EASTON — Former senator and conservative leader Jim DeMint spoke about his political views and his new book Thursday evening, Dec. 5, in Easton.
Washington College’s Institute for Religion, Politics and Culture hosted the speech given to about 60 people as part of the second installment of “The Annual Os Guinness Lecture” at the Prager Family Auditorium on South Washington Street.
DeMint served in Congress for 14 years and is the former president of the Heritage Foundation and the chairman of the Conservative Partnership Institute in Washington, D.C.
DeMint focused on themes he promoted throughout his political career and addressed further in a new book, “Conservative: Knowing what to Keep.”
By his definition, conservatives are those who look at what has worked before and then promote that course of action going forward. He said five key institutions are “under attack”: religion and Christianity, marriage, the free market economy, civil society and the Constitution.
DeMint heads the Conservative Partnership Institute in Washington, D.C., a group with a mission to put good leaders into positions of power and influence, and help them when they are there.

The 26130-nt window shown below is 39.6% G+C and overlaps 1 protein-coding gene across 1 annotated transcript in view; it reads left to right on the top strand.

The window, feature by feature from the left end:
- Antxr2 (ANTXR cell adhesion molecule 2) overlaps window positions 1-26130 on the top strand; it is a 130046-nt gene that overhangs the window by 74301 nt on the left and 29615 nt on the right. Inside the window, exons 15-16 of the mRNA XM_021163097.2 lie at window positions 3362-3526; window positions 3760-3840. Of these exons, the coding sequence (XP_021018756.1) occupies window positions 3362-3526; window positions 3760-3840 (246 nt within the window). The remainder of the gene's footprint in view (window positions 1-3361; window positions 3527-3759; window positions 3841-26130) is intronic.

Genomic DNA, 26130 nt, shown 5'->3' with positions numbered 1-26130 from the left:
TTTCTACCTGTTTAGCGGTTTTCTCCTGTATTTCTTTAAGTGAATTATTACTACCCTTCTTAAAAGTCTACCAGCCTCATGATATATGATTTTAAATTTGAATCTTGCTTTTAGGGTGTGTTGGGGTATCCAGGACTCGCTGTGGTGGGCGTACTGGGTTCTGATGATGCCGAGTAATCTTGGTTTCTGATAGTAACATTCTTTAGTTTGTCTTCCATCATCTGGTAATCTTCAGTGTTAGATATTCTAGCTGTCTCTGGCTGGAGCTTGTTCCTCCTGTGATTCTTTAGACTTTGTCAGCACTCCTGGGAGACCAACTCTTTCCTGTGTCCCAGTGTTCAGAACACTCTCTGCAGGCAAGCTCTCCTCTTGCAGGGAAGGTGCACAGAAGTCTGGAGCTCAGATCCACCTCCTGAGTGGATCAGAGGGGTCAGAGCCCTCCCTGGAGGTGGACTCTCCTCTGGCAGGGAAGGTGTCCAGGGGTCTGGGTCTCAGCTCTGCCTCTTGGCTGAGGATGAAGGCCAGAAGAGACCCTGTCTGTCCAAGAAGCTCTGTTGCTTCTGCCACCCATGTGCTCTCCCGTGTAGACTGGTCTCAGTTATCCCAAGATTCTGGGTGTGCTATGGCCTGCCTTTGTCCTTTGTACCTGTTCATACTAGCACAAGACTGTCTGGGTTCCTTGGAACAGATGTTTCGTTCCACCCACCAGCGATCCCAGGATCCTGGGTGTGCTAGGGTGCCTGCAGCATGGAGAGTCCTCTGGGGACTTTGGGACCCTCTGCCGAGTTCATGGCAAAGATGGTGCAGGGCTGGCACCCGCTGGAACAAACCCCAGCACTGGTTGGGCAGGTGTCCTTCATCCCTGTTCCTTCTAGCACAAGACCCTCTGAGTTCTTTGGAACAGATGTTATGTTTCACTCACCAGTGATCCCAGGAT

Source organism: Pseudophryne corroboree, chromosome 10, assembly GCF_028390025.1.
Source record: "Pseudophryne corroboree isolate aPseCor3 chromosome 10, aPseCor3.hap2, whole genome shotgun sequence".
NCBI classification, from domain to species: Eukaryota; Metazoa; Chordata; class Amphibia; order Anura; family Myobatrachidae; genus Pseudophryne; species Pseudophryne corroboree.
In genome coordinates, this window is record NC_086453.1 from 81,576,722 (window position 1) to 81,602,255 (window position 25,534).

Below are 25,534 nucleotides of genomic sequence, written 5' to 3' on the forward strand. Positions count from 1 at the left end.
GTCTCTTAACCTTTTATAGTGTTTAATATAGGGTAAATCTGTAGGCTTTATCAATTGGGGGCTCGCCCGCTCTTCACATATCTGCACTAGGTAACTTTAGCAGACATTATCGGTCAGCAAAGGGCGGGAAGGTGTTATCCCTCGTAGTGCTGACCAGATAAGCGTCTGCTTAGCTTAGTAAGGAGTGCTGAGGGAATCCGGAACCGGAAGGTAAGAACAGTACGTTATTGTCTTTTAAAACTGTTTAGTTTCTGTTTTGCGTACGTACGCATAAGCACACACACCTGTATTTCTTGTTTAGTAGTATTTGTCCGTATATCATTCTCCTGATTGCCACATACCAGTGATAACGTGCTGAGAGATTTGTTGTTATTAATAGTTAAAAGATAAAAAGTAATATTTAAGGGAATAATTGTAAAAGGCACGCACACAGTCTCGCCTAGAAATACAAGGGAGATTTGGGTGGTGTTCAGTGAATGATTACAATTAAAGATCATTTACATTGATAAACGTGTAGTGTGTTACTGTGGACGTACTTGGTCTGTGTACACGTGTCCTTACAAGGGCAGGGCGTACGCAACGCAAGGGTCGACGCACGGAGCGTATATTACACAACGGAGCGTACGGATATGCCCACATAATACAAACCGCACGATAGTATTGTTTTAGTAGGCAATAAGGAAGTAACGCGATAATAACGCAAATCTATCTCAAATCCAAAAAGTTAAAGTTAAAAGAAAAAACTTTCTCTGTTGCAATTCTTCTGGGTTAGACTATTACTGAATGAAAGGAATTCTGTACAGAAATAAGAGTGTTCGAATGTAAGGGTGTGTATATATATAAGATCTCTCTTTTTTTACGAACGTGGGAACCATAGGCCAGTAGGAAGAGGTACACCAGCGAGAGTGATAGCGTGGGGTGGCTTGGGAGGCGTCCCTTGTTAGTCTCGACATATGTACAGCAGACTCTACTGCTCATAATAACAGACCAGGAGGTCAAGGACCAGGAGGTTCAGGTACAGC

“Young conservatives must compete, to fight for what works. It’s the only hope we have to win,” DeMint said. “Think for yourself; be independent. You’ll see for yourself from your own experience and reading history what we need to keep.”
“We’re really all conservatives individually, because we all want to keep those things that matter to us,” he said.
“If you’re serious about discovering the truth,” DeMint said, “you’ll find that what America really needs is just to keep America: our diverse people, our amazing culture, our freedom and all our rich traditions.
“You’ll find what we need to change is the way that our government for decades has been interfering in what makes life better for everyone.”
The Institute for Religion, Politics and Culture is directed by Washington College political science professor Joseph Prud’homme, who led in its creation to challenge students to live up to the Institute’s motto of “Loyalty, Service, Study.” Prud’homme said he hopes to impress upon students the “virtues of moral action,” which he described as “unique and needed now more than ever.”
Dr. Charles Pinkett, a member of the clergy and an educator in Dorchester County, said DeMint’s remarks were “very informative and eye opening.”
Washington College senior Sean Harashack, who has been under Prud’homme’s tutelage since his freshman year, said DeMint’s speech “provided a lot of great insight about the political culture in Washington and the dynamics between members of Congress.”
Del. Johnny Mautz, R-37B-Talbot, applauded DeMint’s goal of developing quality and trustworthy staff members, calling on his experience in the Maryland General Assembly and as a staffer on Capitol Hill to observe how much lawmakers must rely on those in their office to help them best perform their jobs during busy legislative sessions.